Wireless access controller gets FIPS validation
Aruba product line keeps rogue WiFi devices away from the network
- By William Jackson
- May 18, 2005
A wireless access control system from Aruba Wireless Networks Inc. of Sunnyvale, Calif., has been validated under the Federal Information Processing Standards.
The Aruba Mobility Controller, a family of wired/wireless LAN switch systems that provides centralized management of dumb access points, received FIPS-140-2 Level 2 certification. The certification applies to an IPSec virtual private network implementation using the Advanced Encryption Standard or Triple Data Encryption Standard algorithms.
The controller remains under evaluation for data-link AES encryption at Layer 2, and a stateful inspection firewall in the controller is undergoing Common Criteria evaluation.
'We are strong proponents of layered security,' said Jon Green, Aruba's directory of consulting engineering.
The primary market for the Mobility Controller has been in the financial services and health care sectors, but some federal users have been testing the product since it began FIPS evaluation, Green said.
'A good number of our customers buy the product because they want to shut down wireless and keep people out,' he said. There is no requirement for FIPS in this kind of application, but validation can help provide a transition to pervasive use of wireless LANs.
Aruba's Mobility Controllers combine 10/100/1000 Mbps Ethernet switching, a stateful firewall, VPN termination, wireless intrusion protection and radio frequency management. The products make it easier for network managers to maintain wireless access points because new services and policies can be implemented at the controller level and quickly distributed throughout the organization, according to the company.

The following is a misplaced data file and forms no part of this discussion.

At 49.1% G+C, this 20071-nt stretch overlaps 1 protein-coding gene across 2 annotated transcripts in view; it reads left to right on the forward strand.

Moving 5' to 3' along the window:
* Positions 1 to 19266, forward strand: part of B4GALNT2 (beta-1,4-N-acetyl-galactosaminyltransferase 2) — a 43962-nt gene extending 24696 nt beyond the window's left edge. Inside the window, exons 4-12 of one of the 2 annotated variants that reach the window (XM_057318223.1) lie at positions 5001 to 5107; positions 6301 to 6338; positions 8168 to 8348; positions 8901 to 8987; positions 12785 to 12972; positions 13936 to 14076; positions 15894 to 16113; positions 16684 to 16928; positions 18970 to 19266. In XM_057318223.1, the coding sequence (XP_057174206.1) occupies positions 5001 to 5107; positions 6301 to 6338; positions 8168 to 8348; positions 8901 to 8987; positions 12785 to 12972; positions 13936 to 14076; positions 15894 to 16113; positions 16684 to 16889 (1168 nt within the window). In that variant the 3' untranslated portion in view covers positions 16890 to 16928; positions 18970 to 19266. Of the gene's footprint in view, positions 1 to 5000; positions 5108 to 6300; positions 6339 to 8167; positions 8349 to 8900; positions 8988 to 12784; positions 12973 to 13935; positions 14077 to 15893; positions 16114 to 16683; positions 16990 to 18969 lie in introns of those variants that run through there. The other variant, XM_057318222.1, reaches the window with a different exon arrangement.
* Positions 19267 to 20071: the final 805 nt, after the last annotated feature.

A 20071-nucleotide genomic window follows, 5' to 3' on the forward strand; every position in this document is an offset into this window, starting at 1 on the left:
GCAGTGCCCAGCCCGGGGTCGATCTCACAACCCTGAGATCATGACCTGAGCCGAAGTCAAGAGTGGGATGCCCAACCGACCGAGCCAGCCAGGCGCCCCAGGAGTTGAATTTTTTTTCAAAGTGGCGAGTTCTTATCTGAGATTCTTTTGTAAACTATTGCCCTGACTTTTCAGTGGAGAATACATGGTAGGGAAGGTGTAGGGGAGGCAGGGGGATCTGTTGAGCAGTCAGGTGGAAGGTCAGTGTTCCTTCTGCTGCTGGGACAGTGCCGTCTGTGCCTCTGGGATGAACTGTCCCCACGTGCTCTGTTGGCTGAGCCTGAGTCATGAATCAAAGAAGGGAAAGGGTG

Because functionality resides in the controller, access points become dumb devices that do not have to be secured or managed. The controller comes in several models: The Aruba 800, which can support up to 16 access points; the 2400, which can support up to 48 access points; and the 5000, which can support from 48 to 256 access points. An Aruba 6000 model can handle up to 512 access points, 8,000 simultaneous connections and up to 7.2 Gbps of encrypted throughput.
The controller also provides wireless intrusion prevention and containment of rogue access points, radio spectrum monitoring and management, packet and session inspection and supports RSA SecurID and other tokens and smart cards for authentication.
William Jackson is freelance writer and the author of the CyberEye blog.